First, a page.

Crate Training

7w Summer

Crate training is one of the most efficient and effective ways to train a dog.

The single most important aspect of dog and puppy training is that you reward and praise your dog or puppy each and every time she does the right thing. For example: praise her when she chews her own toys instead of the couch or eliminates outside instead of in the house. The more time you spend with your puppy or dog, the quicker and easier it will be to train her.

The key to house training is to establish a routine that increases the chances that your dog will eliminate in the right place in your presence, so that she can be praised and rewarded; and decreases the chances that your dog will eliminate in the wrong place so that she will not develop bad habits.

It is important that you make provisions for your dog when you are not home. Until your dog is housetrained, she should not be allowed free run of your house. Otherwise, she will develop a habit of leaving piles and puddles anywhere and everywhere. Confine her to a small area such as a kitchen, bathroom or utility room that has water/stain resistant floors. Confinement is NOT crate training.

7wo Summer

What is Crate Training?

Crate training can be an efficient and effective way to house train a dog. Dogs do not like to soil their resting/sleeping quarters if given adequate opportunity to eliminate elsewhere. Temporarily confining your dog to a small area strongly inhibits the tendency to urinate and defecate. However, there is still a far more important aspect of crate training.

If your dog does not eliminate while she is confined, then she will need to eliminate when she is released, i.e., she eliminates when you are present to reward and praise her.

Be sure to understand the difference between temporarily confining your dog to a crate and long-term confinement when you are not home. The major purpose of confinement when you are not home is to restrict mistakes to a small protected area. The purpose of crate training is quite the opposite. Short-term confinement to a crate is intended to inhibit your dog from eliminating when confined, so that she will want to eliminate when released from confinement and taken to an appropriate area. Crate training also helps teach your dog to have bladder and bowel control. Instead of going whenever she feels like it, she learns to hold it and go at convenient scheduled times.

Crate training should not be abused, otherwise the problem will get drastically worse. The crate is not intended as a place to lock up the dog and forget her for extended periods of time. Make her space in the crate small enough for her to get up, turn around and lay down so she can’t potty in one corner of the crate and sleep in the other.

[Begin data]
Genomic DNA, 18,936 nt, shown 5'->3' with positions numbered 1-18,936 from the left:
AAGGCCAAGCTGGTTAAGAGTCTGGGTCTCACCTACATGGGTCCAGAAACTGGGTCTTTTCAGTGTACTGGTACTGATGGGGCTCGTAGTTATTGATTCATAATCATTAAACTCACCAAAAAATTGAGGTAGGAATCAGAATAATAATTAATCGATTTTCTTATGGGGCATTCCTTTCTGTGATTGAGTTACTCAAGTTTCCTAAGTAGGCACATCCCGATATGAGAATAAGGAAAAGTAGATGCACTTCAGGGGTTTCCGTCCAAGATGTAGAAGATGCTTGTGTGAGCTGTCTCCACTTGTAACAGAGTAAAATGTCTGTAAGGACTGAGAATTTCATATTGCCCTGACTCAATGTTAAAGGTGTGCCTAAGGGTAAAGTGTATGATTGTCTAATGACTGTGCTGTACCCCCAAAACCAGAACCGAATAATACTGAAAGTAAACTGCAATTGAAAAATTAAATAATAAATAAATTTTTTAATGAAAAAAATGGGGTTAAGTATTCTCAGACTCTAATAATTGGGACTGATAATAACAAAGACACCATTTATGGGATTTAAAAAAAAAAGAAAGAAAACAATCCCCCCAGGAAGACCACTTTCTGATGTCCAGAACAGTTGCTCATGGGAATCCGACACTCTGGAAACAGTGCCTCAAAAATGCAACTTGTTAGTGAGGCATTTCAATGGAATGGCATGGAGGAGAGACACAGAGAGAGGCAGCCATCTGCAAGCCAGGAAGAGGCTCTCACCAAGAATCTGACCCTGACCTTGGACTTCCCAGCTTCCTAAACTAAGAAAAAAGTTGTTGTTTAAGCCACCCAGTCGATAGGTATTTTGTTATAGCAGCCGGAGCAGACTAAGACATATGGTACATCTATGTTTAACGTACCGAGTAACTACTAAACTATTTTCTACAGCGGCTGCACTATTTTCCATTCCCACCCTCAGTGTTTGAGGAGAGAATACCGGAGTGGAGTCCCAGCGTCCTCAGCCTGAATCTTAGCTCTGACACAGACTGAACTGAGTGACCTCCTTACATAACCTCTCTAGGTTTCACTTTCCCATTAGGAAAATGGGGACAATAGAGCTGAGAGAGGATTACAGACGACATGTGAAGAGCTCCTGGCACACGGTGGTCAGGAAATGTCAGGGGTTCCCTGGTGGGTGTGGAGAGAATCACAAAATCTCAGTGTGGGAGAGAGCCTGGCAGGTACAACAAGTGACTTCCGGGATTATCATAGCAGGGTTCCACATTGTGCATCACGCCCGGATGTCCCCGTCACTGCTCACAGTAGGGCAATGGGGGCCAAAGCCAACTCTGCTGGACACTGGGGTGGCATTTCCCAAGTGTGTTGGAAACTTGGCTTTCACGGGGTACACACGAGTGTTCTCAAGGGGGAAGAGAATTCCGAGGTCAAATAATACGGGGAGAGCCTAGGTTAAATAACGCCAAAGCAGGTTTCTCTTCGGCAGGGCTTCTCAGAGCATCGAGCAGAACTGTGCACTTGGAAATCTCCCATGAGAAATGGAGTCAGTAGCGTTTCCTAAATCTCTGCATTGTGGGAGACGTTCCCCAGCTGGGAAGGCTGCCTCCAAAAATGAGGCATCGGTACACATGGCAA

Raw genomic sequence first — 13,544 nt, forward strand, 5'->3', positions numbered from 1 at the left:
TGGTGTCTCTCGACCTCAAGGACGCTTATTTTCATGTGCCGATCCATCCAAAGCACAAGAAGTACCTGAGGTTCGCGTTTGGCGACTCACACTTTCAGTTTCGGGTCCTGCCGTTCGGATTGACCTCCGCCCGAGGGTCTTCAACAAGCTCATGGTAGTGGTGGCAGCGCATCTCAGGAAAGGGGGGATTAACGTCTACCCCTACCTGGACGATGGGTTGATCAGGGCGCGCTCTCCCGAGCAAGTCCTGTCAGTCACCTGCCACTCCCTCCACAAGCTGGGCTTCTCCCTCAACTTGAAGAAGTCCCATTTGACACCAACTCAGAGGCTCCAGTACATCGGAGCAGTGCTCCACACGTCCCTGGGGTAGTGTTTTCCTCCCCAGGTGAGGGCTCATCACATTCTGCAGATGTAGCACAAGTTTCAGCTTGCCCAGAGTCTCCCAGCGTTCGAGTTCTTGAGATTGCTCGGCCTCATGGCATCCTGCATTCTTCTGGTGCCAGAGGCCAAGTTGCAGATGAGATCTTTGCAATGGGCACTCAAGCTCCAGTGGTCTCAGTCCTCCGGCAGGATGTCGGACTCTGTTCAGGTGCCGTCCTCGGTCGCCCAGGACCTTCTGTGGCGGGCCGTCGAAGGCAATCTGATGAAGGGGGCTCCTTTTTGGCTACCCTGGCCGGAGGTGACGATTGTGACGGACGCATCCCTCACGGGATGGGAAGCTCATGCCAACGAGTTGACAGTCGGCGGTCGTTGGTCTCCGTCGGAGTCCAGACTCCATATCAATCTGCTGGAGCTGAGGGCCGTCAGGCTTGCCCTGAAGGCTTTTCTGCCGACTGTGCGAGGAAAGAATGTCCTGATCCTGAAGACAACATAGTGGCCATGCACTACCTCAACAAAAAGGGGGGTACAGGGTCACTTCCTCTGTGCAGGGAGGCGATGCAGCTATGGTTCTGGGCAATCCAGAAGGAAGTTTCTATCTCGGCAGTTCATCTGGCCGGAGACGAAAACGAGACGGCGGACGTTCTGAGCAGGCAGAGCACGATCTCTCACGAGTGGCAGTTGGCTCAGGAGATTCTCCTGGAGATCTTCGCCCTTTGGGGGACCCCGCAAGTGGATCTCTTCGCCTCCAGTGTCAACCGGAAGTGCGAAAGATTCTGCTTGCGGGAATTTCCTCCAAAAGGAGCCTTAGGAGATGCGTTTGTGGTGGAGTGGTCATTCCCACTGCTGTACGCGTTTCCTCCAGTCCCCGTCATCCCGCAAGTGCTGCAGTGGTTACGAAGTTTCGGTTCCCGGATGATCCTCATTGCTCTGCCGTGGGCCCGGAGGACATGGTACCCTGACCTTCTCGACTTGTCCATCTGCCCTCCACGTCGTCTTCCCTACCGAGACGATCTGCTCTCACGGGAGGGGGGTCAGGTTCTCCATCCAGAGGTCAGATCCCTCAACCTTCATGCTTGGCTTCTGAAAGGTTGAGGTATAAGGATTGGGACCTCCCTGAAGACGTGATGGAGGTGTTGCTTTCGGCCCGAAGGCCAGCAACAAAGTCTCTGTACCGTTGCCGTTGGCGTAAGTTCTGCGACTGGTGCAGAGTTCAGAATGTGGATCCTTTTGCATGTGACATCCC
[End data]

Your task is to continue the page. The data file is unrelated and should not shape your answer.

Your dog should only be confined to a crate when you are at home. Except at night, give your dog an opportunity to relieve herself every hour. Each time you let her out, put her on leash and immediately take her outside. Once outside, give her about three to five minutes to produce. If she does not eliminate within the allotted time period, simply return her to her crate. If she does perform, then immediately reward her with praise, food treats, affection, play, an extended walk and permission to run around and play in your house for a couple of hours. For young pups, after 45 minutes to an hour, take her to her toilet area again. Never give your dog free run of your home unless you know without a doubt that her bowels and bladder are empty. KEEP HER LEASHED TO YOU SO YOU KNOW WHEN SHE NEEDS TO GO POTTY! IF YOU CAN’T THEN CRATE HER.

During this crate training procedure, keep a diary of when your dog eliminates. If you have her on a regular feeding schedule (put the food down, give her 15 minutes to eat and then take the bowl up until the next meal…do not free feed the dog…this means letting her eat all day long. What goes in on schedule comes out on schedule), she should soon adopt a corresponding elimination schedule. Once you know what time of day she usually needs to eliminate, you can begin taking her out only at those times instead of every hour. After she has eliminated, she can have free, but supervised, run of your house. About one hour before she needs to eliminate (as calculated by your diary) put her in her crate. This will prevent her from going earlier than you had planned. With your consistency and abundance of rewards and praise for eliminating outside, she will become more reliable about holding it until you take her out. Then the amount of time you confine her before her scheduled outing can be reduced, then eliminated.

Mistakes and Accidents During Training

If you ever find an accident in the house, just clean it up. Do not punish your dog. All this means is that you have given her unsupervised access to your house too soon. Until she can be trusted, don’t give her unsupervised free run of your house. If mistakes and accidents occur, it is best to go back to the crate training. You need to more accurately predict when your dog needs to eliminate and she needs more time to develop bladder and bowel control.